Release Year: 2017
There are some themes and models that go together like nothing else. City and Police Stations, Classic Space and spaceships, Modulars and awesomeness (sorry, couldn’t resist) and, Technic and motorbikes. There’s been a few Technic bikes over the years, 27 to be specific. They date back from 1979, and include all varieties and difficulties. Sidecars, trikes, cruisers, dirt bikes, a stunt bike, street bikes, and now there’s this one – the adventure tourer.
This one is unique – it’s the first to be based of an actual motorcycle. There’s a blue one, and they also come with the two panniers and central box at the top. All in all, the BMW R 1200 GS Adventure is a big looking bike. Inside the LEGO box (not the bike’s ones) are six un-numbered parts bags, a sticker sheet with 12 stickers, two rims, two tyres, and two instruction booklets. One is for the bike, and one for the B-model hoverbike.
This set introduces three new elements to the range. They’ve been moulds for a while, but it’s the first time in a new colour. There’s the rims in black, and the angular panels – one is found as the windshield, and two in medium stone grey on either side of the body of the bike. There’s a few other Technic elements that were introduced this year, including the white three-pin beam with the 40th Anniversary of Technic printing.
Other parts of note are the beautiful knobbly tyres, last seen in 42007: Moto Cross Bike from 2013, a couple of shock absorbers, lots of different shaped panels, some ball joint beams, and plenty of the usual inclusions.
One omission that was a bit of a shock until I read more about the actual bike is the lack of a chain. The real bike doesn’t have a chain-driven rear wheel, but a shaft driven one, so no chain is included. It’s a bit of a shame – I was looking forward to having a chain in the collection, but I’ll just have to get another Technic bike to satisfy that need.
This bike is fun to drive around, but it’s a one-trick pony. It rolls well, has decent steering, and it’s fun to see the pistons move and bounce the suspension. Sure, it’s probably now what people buy it for – rather to have it displayed on a shelf, but it’s still possible.
I always find Technic builds really enjoyable. It’s exciting to me to see how the parts come together, and what interacts with what to create movement and action. The first stage in this build is the engine and drive shaft, as a base for the build. Next up, the basic frame is connected, with the front fork suspension, followed by the seat and rear suspension.
More body parts are added, including the tail and rear tyre, as well as top of the fuel tanks, followed by the front forks.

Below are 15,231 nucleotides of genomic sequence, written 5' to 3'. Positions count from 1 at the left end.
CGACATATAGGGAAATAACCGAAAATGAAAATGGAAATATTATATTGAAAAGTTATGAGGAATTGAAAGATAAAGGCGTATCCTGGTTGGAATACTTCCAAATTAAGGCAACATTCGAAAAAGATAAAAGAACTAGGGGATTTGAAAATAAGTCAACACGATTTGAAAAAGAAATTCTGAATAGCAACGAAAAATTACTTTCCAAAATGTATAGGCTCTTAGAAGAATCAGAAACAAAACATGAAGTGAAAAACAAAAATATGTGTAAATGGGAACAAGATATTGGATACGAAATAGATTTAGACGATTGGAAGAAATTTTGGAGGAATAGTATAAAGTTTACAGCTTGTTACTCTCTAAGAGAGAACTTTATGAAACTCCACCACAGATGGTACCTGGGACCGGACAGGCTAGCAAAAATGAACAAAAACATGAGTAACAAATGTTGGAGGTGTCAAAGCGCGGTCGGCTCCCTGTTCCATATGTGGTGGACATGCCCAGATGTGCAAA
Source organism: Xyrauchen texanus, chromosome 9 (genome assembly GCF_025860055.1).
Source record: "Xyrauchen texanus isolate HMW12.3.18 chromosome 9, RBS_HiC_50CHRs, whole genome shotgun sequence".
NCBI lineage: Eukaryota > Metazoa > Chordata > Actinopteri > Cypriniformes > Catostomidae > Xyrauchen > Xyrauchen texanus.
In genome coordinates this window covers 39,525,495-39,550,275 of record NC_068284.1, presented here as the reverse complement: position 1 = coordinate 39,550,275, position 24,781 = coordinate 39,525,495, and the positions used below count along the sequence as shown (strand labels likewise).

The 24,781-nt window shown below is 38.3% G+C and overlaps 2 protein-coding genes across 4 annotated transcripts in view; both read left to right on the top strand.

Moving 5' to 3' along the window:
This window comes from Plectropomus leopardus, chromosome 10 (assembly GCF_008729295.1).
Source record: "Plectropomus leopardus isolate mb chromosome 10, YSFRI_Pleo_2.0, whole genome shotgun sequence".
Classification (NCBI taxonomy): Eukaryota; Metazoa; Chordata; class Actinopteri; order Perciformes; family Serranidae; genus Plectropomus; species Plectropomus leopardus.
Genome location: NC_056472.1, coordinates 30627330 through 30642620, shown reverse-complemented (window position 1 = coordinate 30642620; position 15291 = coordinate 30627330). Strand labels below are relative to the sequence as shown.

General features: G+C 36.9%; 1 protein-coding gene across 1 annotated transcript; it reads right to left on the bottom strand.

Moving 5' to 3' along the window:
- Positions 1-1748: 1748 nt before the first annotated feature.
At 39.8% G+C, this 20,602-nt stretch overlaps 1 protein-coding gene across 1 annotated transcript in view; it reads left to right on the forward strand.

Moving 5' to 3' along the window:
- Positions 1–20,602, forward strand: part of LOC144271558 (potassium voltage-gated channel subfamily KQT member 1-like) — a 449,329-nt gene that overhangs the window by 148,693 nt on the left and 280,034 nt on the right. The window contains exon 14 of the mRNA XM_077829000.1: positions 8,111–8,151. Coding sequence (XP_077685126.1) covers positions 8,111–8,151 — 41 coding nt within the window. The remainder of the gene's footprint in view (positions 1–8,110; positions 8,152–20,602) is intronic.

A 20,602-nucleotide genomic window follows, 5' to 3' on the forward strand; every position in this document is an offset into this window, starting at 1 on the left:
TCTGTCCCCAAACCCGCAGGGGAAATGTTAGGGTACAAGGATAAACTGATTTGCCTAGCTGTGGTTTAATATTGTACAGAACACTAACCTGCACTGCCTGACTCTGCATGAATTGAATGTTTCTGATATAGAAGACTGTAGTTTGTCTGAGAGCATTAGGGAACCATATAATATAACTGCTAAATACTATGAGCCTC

I really liked seeing how the front forks came together. They’re not a design that I’d seen in a Technic bike before, and the ball-and-cup mechanism was really clever.
The last things to be added are the front detailing, fuel tank sides, and panniers to round it out. There’s some great techniques included in this build, and lots of new ways to create incredible designs that I’d not seen before. All in all, a very enjoyable build.
I like the look of this bike overall, but there’s a few little niggly things that I’m not overly excited about. I can get over the no seat thing. It’s Technic, what are they supposed to do, but the handlebars just look a little flimsy. There’s a bit of a wiggle in them as well. It’s very strange to turn the handlebars and the front end frame not move at all. I was expecting the windscreen and front fender to move. I do like the dashboard sticker on the windshield though – that’s a nice little detail.
I love the fact that the panniers can open. That’s a really clever little addition, and the engine section looks great, especially with the hoses coming out. The top of the bike’s fuel tank is very flat, but it is similar to the real thing. I love the blue – I’m very glad they didn’t go with the grey option! Google the bike and all you’ll get are grey versions.
Overall, I think bike fans will get a kick out of it, but I’ve seen bikes from Technic that were much more finished.
Value for Money: 8/10
At around 14 cents per element, the price of this set is quite reasonable. The set is still available from LEGO Shop at Home, so snap one up while you can. It’s hard to say whether this one will go up or down. I’ve got the feeling it will stay where it is for a while, then rise a little. Being a Technic bike, and a unique one at that, it has the potential to fetch a bit more of a higher price after retirement. BMW fans will also get a kick out of it.
This set is quite unique as there’s a futuristic aspect to it, with the B-model Hoverbike. I posted about this a while ago. It was a bit of a strange press release, considering that the secret was definitely out, but it might bring the collectibility factor up a notch for a few people.
It’s the first time a motorbike manufacturer has co-developed a LEGO Technic set, too. There’s a few nice parts inclusions, so I think this set is quite decent collectibility-wise.
Next week, I’ll be delving into a set from The LEGO Batman Movie – 70904: Clayface Splat Attack.
What did you think of the BMW R 1200 GS Adventure? Do you have a copy of this set? Have you built the hoverbike? Let me know in the comments.